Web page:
View Full Version : Nostalgia: When Bevo was barbecue, and other trials of Texas' most famous longhorn

11-25-2010, 07:22 PM
Jim Weber runs the college football and menís basketball site LostLettermen.com. This week, he looks at the early trials of Bevo, introduced to Texas on Thanksgiving 1916, ahead of Thursday night's rivalry showdown between the Longhorns and Texas A&M in Austin.

There isn't a fan base more proud of its school or more in love with its mascot than the faithful from the University of Texas. Longhorn fans stay true to their school by traveling en masse to road games, decking themselves head to toe in burnt orange and obsessively lashing the "Hook 'em Horns."

And they show their affection for the live longhorn mascot, Bevo, with endless merchandise that ranges from golf head covers to Halloween costumes, as well as a student group, the Silver Spurs, whose sole purpose is the care and transport of the 2,000-pound steer. These days, he's treated like royalty while taking in games from the field.

It wasn't always that way. Texas had been known as the "Longhorns" for years, but before a group of students dragged a gaunt, frightened steer onto the field at halftime of Texas' Thanksgiving Day game against A&M College of Texas in 1916, the preferred mascot was a dog. UT alum Stephen Pinckney had spotted the orange-tinged longhorn on a cattle raid in Laredo and bought him with $1 contributions from 124 fellow alumni. It arrived just in time for the A&M game on a boxcar with no food or water.

But the Longhorns won, 21-7, thanks to two punt returns for touchdowns after the steer was introduced, and he stuck as a good luck charm. He was shipped to a stockyard in South Austin for a photograph (he reportedly charged the photographer immediately after the picture was snapped), which soon ran with a story in an alumni magazine that dubbed the new mascot as "Bevo."


11-27-2010, 07:29 PM
I had no idea there was such controversy over the naming of Bevo. From wiki:

Origin of the name Bevo

"Bo" made his first public appearance at the halftime of the 1916 Thanksgiving Day football game between Texas and archrival the Agricultural and Mechanical College of Texas (later Texas A&M University), a game in which Texas defeated the Aggies 22 - 7.[8] Following the game, Ben Dyer, editor of the UT campus magazine The Alcalde, referred to the mascot as BEVO.[9] It is not known why he chose this name, though various theories have been put forth, including that Texas A&M had a hand in naming the mascot.[9]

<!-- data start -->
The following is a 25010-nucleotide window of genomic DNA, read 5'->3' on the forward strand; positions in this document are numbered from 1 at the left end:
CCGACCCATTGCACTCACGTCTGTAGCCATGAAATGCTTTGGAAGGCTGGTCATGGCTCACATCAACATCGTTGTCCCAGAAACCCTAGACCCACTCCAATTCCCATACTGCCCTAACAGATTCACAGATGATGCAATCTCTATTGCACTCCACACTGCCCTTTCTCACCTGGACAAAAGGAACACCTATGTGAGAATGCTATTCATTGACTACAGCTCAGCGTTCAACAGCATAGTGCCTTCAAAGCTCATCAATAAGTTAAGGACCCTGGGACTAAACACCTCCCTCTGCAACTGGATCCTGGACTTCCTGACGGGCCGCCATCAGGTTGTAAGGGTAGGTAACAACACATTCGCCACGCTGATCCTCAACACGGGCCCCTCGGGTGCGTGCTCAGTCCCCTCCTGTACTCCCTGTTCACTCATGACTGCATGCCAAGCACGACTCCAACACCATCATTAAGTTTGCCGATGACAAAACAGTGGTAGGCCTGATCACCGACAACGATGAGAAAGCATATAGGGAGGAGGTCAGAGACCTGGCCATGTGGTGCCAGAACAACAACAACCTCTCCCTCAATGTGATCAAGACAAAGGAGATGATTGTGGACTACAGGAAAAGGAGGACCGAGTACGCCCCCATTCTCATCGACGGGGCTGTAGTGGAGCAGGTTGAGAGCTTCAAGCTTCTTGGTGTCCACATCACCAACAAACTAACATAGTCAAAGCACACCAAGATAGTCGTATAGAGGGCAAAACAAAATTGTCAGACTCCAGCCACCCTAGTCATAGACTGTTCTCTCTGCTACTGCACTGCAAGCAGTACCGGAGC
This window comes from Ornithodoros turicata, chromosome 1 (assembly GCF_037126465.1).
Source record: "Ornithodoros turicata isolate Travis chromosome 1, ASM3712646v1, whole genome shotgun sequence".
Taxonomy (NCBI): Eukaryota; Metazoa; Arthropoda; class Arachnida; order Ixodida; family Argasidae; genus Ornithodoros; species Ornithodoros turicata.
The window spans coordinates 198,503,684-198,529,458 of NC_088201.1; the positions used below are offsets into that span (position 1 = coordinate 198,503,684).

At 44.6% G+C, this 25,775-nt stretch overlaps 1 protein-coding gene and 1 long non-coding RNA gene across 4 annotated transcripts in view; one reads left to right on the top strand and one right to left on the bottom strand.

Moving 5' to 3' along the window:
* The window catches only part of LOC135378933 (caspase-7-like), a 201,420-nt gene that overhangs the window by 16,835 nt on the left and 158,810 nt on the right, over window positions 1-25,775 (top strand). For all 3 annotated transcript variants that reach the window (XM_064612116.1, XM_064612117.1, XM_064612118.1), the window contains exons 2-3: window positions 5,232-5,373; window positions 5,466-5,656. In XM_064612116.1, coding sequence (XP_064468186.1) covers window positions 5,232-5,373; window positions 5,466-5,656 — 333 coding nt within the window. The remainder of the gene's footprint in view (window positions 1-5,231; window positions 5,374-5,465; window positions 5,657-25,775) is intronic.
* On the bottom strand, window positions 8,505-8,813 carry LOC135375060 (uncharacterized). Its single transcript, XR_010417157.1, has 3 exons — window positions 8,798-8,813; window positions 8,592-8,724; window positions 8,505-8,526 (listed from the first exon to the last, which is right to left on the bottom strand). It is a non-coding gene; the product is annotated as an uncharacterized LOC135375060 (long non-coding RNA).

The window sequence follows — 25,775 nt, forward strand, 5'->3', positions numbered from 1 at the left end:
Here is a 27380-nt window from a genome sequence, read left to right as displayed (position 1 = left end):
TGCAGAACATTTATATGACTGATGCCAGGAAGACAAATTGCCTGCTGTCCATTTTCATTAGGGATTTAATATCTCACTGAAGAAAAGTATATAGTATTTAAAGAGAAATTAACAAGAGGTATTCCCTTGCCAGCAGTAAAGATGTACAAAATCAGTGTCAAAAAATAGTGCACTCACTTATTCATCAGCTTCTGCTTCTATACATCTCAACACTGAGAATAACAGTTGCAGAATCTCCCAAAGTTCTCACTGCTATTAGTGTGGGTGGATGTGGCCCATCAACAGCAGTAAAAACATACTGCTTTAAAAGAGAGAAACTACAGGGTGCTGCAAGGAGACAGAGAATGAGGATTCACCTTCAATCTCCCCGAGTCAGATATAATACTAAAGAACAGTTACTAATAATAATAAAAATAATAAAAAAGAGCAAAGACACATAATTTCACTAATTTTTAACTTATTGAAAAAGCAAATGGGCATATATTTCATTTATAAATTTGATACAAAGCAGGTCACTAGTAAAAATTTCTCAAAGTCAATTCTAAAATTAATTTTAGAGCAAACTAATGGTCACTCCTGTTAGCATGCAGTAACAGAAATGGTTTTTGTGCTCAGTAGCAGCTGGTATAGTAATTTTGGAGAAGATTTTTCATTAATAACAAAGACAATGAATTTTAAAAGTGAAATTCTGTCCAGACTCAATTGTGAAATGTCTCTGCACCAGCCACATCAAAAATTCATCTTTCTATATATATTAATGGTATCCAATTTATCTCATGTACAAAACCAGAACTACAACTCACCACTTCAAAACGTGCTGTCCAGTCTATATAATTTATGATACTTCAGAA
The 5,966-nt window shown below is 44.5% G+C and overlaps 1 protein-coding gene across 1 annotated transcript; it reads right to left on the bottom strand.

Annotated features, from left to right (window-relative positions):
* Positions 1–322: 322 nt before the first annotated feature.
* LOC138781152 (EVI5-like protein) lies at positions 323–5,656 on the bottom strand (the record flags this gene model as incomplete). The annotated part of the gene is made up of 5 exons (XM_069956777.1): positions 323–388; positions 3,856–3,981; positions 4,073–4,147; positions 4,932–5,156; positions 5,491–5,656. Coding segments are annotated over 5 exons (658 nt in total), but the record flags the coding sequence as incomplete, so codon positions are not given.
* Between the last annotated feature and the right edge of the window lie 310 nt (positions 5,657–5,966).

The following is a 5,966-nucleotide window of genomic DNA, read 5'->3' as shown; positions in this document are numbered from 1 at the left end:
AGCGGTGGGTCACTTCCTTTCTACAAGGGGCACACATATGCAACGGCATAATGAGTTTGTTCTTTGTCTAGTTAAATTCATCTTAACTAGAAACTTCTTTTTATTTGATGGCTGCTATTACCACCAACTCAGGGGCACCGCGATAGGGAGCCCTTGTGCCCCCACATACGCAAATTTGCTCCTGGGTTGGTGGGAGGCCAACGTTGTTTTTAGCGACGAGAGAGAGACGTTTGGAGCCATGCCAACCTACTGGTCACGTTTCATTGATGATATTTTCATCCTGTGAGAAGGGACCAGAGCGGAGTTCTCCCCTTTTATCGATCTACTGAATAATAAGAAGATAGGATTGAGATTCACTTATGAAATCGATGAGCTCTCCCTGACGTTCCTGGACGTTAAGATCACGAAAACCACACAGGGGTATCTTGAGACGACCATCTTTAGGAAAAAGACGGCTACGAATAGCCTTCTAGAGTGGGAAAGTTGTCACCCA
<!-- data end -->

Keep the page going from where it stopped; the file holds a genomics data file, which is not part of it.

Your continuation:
The legend, accepted by both schools for decades, claims that the name came about due to an prank led by students of the Agricultural and Mechanical College of Texas.[9][10][11] It is true that in 1916, four Texas A&M Aggies kidnapped the longhorn and branded him with "13 - 0", the score of A&M's 1915 win over Texas.[9][12][11] Texas students are rumored to have retaliated by changing the steer's brand to Bevo. Bevo was fattened up and served at a football banquet in 1920, due to the fact the university did not have the money to take care of him and he was not tamed to roam the campus.[9][12] The Aggies were fed the side they had branded and presented with the hide, which still read Bevo. Some Longhorn fans and even the official athletic site have recently come up with alternate explanations, including that the mascot was named for a near beer, Bevo. Another potential source of the BEVO name was the one reported in The Daily Texan, the student newspaper of UT: "Through the 1900s and 1910s, newspapers ran a series of comic strips drawn by Gus Mager. The strips usually featured monkeys as the main characters, all named for their personality traits. Braggo the Monk constantly made empty boasts, Sherlocko the Monk was a bumbling detective, and so on. The comic strips were popular enough to create a nationwide fad for persons to nickname their friends the same way, with an 'o' added to the end. The Marx Brothers were so named by their colleagues in Vaudeville: Groucho was moody, Harpo played the harp, and Chico raised chicks when he was a boy. Mager's strips ran every Sunday in newspapers throughout Texas, including Austin. In addition, the term 'beeve' is the plural of beef, but is more commonly used as a slang term for a cow (or steer) that's destined to become food. The term is still used, though it was more common among the general public in the 1910s when Texas was more rural. The jump from 'beeve' to 'Bevo' isn't far, and makes more sense given the slang and national fads of the time."[9]


The story that my dad told me (class of 1965) was that the Aggies stole the longhorn in 1916 just before the rivalry game and branded it with 13-0, which was the score of the game they played the year before (A&M won). The Longhorn students changed the brand to read 'Bevo' instead of '13-0'. It appears there isn't a definitive source for the origin of the name Bevo. Odd...

11-27-2010, 11:07 PM
From the UT website itself